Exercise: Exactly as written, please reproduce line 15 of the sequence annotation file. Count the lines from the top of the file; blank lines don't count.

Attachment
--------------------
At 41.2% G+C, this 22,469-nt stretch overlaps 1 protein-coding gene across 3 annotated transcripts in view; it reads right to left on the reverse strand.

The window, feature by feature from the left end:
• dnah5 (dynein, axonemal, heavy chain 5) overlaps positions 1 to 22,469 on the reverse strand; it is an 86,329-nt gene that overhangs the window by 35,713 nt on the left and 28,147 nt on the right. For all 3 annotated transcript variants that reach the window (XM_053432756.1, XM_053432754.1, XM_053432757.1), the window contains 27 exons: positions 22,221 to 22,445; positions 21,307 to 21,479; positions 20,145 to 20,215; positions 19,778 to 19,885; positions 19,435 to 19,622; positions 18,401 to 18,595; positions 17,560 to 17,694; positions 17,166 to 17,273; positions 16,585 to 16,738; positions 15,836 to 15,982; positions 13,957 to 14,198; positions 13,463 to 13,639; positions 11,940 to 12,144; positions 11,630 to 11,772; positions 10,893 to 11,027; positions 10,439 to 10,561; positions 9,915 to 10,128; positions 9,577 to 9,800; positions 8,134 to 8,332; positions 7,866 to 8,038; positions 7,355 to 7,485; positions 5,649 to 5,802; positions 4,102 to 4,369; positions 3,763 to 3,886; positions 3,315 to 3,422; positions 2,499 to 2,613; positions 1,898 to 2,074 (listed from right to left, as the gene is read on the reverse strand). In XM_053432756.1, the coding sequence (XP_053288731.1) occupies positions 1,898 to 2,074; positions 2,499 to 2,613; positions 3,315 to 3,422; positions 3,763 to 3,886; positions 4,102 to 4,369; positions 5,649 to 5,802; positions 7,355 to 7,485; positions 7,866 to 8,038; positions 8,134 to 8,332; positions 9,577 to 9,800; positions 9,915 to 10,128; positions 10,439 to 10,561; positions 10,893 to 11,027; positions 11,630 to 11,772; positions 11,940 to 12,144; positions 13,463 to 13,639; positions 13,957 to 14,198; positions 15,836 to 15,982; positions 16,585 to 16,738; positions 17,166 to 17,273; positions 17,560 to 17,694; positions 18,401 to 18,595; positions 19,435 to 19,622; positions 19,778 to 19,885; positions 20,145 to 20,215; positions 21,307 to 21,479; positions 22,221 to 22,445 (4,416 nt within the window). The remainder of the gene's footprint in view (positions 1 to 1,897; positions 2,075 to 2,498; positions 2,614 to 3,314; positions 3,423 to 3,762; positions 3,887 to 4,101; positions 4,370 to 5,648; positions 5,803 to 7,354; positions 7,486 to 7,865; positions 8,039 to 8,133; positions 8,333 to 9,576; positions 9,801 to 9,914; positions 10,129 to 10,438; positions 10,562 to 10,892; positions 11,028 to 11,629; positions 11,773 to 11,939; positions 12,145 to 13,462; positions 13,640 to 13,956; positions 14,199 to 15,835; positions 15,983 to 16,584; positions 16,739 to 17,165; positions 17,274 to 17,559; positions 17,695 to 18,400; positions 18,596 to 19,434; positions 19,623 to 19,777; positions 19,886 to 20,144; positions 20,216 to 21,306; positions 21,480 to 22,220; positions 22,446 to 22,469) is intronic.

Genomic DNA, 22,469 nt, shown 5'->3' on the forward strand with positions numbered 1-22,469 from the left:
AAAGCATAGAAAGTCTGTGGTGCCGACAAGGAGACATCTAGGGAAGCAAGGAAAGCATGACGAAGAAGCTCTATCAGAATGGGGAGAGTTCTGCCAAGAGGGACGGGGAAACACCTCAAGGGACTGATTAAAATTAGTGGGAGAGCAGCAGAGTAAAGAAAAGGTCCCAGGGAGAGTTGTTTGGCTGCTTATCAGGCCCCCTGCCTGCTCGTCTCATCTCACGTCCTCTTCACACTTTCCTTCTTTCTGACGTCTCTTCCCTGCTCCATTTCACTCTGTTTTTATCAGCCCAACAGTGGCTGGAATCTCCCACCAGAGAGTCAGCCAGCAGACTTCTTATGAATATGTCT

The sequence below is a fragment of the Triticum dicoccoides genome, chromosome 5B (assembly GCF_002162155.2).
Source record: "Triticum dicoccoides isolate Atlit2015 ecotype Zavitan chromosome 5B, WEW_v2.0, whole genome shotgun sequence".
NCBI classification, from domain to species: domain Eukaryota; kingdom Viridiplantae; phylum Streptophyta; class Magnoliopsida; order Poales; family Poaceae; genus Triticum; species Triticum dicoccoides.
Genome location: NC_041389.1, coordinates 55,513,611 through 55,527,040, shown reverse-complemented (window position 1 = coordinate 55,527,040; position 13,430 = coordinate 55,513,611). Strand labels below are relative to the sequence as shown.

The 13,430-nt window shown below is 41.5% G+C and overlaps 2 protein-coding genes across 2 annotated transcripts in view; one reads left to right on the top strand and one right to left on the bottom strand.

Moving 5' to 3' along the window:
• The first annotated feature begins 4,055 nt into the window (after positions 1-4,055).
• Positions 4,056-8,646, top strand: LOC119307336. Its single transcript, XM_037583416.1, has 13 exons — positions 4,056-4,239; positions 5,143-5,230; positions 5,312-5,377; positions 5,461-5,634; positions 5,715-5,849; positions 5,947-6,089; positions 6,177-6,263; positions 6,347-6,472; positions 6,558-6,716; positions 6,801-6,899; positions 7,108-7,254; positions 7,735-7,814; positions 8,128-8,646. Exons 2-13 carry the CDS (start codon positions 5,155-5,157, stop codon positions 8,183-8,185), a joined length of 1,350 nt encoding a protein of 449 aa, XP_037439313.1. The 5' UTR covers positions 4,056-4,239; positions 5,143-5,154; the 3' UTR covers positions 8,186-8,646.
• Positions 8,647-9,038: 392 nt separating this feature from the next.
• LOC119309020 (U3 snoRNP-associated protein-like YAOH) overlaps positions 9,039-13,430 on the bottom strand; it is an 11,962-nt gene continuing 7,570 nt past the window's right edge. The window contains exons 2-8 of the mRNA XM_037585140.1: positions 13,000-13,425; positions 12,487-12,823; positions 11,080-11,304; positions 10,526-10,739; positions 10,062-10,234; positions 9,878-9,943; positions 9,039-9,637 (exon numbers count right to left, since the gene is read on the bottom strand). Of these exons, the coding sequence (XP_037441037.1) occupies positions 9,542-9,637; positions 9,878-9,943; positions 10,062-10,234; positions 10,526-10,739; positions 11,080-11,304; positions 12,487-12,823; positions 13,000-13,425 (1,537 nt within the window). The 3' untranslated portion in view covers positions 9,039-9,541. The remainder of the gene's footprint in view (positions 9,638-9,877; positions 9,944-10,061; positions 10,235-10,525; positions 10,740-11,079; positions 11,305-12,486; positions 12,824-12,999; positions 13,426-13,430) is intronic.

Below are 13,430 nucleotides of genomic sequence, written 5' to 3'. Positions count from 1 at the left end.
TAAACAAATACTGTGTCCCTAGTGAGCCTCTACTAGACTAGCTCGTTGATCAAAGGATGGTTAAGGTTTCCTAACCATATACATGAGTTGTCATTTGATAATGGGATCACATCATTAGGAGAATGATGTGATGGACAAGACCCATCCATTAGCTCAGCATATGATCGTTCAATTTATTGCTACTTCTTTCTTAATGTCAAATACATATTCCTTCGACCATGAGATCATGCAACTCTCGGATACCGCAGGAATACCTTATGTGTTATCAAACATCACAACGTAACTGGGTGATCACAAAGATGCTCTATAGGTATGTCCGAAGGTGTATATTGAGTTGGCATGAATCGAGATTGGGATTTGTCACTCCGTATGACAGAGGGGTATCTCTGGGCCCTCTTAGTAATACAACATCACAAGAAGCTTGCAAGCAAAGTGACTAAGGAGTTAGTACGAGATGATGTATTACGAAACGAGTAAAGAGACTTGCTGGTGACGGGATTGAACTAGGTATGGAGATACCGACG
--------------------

• LOC119309020 (U3 snoRNP-associated protein-like YAOH) overlaps positions 9,039-13,430 on the bottom strand; it is an 11,962-nt gene continuing 7,570 nt past the window's right edge. The window contains exons 2-8 of the mRNA XM_037585140.1: positions 13,000-13,425; positions 12,487-12,823; positions 11,080-11,304; positions 10,526-10,739; positions 10,062-10,234; positions 9,878-9,943; positions 9,039-9,637 (exon numbers count right to left, since the gene is read on the bottom strand). Of these exons, the coding sequence (XP_037441037.1) occupies positions 9,542-9,637; positions 9,878-9,943; positions 10,062-10,234; positions 10,526-10,739; positions 11,080-11,304; positions 12,487-12,823; positions 13,000-13,425 (1,537 nt within the window). The 3' untranslated portion in view covers positions 9,039-9,541. The remainder of the gene's footprint in view (positions 9,638-9,877; positions 9,944-10,061; positions 10,235-10,525; positions 10,740-11,079; positions 11,305-12,486; positions 12,824-12,999; positions 13,426-13,430) is intronic.